By Deirdre Fulton
Galvanized by a key plank in Bernie Sanders' presidential platform, current and former students from hundreds of colleges coast to coast are holding walk-outs, rallies, and marches on Thursday to call for tuition-free public college, a cancellation of all student debt, and a $15 minimum wage for all campus workers.
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"The United States is the richest country in the world, yet students have to take on crippling debt in order to get a college education," the movement's organizers said in a statement on their website. "We need change, and change starts in the streets when the people demand it."
Noting that more than 40 million Americans share a total of $1.2 trillion in student debt and 58 percent of that is held by the poorest 25 percent of Americans, the organizers chastise "establishment politicians" for failing to take action in the face of what they call an "urgent crisis."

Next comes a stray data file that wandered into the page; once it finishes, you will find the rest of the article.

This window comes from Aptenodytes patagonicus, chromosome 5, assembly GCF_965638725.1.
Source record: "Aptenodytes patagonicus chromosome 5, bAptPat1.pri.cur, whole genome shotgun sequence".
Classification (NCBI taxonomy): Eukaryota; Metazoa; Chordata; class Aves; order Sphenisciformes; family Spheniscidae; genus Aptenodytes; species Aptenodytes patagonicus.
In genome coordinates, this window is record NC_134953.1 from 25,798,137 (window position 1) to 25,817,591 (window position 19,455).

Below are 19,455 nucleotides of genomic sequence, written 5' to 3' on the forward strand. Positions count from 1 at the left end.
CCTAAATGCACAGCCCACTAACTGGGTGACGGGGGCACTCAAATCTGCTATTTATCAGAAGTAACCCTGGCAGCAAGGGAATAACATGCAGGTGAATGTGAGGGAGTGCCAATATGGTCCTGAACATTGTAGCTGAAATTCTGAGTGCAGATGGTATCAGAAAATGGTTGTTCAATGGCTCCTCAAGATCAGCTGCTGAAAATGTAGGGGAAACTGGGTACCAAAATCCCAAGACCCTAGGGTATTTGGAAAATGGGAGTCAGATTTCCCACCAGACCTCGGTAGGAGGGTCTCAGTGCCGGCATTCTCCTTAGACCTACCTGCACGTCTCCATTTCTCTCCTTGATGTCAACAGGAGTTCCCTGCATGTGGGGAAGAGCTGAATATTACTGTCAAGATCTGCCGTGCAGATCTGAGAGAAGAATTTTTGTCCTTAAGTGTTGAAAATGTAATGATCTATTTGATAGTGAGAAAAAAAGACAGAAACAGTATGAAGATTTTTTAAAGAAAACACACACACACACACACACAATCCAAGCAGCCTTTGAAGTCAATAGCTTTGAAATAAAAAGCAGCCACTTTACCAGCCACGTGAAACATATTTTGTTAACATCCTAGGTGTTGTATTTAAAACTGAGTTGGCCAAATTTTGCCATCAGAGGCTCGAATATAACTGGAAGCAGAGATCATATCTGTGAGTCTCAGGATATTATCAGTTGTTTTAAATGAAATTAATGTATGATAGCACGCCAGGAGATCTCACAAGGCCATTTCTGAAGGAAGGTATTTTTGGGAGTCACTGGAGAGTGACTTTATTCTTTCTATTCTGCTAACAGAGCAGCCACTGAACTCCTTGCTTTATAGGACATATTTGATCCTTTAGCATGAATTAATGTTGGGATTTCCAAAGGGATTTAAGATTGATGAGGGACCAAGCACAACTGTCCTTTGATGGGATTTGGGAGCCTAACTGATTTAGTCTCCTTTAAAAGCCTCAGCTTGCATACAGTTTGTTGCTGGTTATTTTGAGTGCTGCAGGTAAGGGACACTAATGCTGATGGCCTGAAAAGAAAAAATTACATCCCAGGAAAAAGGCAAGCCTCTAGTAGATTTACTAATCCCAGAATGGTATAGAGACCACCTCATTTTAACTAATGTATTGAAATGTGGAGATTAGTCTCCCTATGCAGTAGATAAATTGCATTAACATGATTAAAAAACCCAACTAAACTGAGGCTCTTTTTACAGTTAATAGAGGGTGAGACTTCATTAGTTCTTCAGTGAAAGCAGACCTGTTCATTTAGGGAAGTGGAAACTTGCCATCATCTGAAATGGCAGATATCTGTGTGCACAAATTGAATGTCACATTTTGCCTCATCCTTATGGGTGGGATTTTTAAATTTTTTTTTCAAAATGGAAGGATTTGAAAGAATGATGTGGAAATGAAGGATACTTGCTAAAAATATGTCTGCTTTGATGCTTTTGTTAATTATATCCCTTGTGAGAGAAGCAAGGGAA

"Our country has abandoned its responsibility to educate future generations," said Keely Mullen, a Northeastern University junior and an organizer for 15 Now. "Today we are dealing with a curriculum that reflects a corporate agenda, outrageous university tuitions and fees, massive student debt, and a K-12 public education system under attack by budget cuts, charter schools, standardized tests, and the school-to-prison-pipeline."